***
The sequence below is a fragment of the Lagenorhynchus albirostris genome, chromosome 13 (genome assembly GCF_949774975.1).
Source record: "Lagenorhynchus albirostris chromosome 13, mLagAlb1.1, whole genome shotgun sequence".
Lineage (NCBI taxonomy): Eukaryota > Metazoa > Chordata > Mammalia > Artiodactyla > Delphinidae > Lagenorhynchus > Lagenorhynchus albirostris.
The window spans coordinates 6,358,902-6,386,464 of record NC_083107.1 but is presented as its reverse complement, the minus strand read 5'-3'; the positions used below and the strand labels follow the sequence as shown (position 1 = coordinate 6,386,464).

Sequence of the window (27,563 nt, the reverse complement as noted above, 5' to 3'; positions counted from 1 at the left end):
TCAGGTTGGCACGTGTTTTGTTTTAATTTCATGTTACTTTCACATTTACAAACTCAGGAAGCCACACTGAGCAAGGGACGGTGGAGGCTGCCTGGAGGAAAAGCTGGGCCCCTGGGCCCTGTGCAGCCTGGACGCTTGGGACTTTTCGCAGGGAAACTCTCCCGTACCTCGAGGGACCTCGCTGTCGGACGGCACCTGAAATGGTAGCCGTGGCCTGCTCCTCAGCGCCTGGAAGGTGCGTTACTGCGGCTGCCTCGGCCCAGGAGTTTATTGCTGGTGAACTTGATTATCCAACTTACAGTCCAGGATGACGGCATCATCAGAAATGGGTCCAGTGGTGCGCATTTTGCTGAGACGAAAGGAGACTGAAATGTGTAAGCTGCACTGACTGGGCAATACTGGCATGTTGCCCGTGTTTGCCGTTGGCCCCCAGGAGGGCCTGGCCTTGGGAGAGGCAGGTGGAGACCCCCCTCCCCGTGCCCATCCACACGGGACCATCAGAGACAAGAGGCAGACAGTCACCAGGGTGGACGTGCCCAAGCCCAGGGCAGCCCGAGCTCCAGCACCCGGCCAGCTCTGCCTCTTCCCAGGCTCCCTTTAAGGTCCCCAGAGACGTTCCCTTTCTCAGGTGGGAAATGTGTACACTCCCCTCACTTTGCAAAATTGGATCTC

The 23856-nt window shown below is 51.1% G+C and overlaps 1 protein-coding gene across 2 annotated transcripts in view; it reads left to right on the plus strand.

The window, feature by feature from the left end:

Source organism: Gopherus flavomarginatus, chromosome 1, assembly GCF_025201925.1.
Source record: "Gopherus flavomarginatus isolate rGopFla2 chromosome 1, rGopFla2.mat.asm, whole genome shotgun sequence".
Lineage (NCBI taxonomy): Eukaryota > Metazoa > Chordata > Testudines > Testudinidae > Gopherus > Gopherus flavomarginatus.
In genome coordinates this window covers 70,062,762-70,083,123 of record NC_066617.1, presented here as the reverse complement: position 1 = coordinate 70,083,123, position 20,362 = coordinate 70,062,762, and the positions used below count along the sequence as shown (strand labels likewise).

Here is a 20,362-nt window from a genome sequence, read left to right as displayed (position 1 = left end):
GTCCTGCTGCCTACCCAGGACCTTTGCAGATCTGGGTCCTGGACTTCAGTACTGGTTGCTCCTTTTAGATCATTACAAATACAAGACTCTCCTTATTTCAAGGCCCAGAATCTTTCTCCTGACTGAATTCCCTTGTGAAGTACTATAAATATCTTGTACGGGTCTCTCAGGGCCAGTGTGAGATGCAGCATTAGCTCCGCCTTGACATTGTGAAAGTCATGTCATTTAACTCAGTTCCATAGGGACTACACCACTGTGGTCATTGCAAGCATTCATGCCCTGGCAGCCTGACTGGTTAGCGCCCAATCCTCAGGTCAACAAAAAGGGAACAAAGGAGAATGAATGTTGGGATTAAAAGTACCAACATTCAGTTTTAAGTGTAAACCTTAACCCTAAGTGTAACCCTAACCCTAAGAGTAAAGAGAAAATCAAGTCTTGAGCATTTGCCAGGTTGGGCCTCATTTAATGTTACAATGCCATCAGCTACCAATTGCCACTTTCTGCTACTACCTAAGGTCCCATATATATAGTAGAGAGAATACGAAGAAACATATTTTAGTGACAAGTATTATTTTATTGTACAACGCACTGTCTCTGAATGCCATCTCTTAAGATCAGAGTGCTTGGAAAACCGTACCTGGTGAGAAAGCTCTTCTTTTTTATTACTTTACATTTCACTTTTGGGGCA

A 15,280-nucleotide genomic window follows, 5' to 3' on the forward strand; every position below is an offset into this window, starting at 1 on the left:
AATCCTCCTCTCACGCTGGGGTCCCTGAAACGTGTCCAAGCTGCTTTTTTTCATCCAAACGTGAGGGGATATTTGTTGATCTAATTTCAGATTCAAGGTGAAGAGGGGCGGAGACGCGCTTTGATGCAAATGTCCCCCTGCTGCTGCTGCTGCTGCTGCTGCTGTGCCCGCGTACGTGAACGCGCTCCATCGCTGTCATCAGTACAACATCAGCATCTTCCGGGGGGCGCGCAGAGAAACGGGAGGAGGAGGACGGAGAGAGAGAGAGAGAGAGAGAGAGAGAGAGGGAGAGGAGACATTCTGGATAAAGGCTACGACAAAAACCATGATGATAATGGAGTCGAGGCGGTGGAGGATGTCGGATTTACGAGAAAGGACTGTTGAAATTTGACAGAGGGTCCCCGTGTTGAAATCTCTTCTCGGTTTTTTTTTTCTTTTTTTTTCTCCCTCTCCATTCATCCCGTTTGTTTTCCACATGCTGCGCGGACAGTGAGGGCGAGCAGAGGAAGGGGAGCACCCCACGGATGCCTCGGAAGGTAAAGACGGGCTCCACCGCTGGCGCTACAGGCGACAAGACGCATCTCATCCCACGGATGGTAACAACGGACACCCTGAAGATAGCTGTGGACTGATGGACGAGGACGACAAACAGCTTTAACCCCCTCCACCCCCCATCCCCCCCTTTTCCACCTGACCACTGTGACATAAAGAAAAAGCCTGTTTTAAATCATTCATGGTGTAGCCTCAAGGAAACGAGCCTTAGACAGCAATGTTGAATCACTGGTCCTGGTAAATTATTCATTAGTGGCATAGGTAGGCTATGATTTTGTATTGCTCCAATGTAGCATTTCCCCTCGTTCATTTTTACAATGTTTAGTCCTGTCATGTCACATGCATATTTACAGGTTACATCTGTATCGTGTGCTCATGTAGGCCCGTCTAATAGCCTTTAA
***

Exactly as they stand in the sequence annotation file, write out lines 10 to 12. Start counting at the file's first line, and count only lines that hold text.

Source record: "Gopherus flavomarginatus isolate rGopFla2 chromosome 1, rGopFla2.mat.asm, whole genome shotgun sequence".
Lineage (NCBI taxonomy): Eukaryota > Metazoa > Chordata > Testudines > Testudinidae > Gopherus > Gopherus flavomarginatus.
In genome coordinates this window covers 70,062,762-70,083,123 of record NC_066617.1, presented here as the reverse complement: position 1 = coordinate 70,083,123, position 20,362 = coordinate 70,062,762, and the positions used below count along the sequence as shown (strand labels likewise).